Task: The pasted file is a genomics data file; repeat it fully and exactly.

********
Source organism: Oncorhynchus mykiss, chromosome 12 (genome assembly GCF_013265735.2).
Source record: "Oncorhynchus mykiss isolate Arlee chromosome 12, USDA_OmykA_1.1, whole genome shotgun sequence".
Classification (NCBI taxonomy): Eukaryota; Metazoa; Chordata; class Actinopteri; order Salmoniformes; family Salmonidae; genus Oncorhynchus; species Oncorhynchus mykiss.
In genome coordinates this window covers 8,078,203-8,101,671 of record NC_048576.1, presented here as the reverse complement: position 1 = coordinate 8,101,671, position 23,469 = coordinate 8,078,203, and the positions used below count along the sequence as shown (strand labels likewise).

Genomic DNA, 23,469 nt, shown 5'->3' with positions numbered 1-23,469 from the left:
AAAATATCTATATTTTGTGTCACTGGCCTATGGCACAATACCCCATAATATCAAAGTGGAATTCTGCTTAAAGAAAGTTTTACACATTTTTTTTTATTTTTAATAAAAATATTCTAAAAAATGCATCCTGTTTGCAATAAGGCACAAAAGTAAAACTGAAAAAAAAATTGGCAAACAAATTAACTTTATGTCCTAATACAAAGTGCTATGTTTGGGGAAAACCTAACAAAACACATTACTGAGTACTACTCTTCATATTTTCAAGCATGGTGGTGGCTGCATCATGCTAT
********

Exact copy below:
Source organism: Oncorhynchus mykiss, chromosome 12 (genome assembly GCF_013265735.2).
Source record: "Oncorhynchus mykiss isolate Arlee chromosome 12, USDA_OmykA_1.1, whole genome shotgun sequence".
Classification (NCBI taxonomy): Eukaryota; Metazoa; Chordata; class Actinopteri; order Salmoniformes; family Salmonidae; genus Oncorhynchus; species Oncorhynchus mykiss.
In genome coordinates this window covers 8,078,203-8,101,671 of record NC_048576.1, presented here as the reverse complement: position 1 = coordinate 8,101,671, position 23,469 = coordinate 8,078,203, and the positions used below count along the sequence as shown (strand labels likewise).

Genomic DNA, 23,469 nt, shown 5'->3' with positions numbered 1-23,469 from the left:
AAAATATCTATATTTTGTGTCACTGGCCTATGGCACAATACCCCATAATATCAAAGTGGAATTCTGCTTAAAGAAAGTTTTACACATTTTTTTTTATTTTTAATAAAAATATTCTAAAAAATGCATCCTGTTTGCAATAAGGCACAAAAGTAAAACTGAAAAAAAAATTGGCAAACAAATTAACTTTATGTCCTAATACAAAGTGCTATGTTTGGGGAAAACCTAACAAAACACATTACTGAGTACTACTCTTCATATTTTCAAGCATGGTGGTGGCTGCATCATGCTAT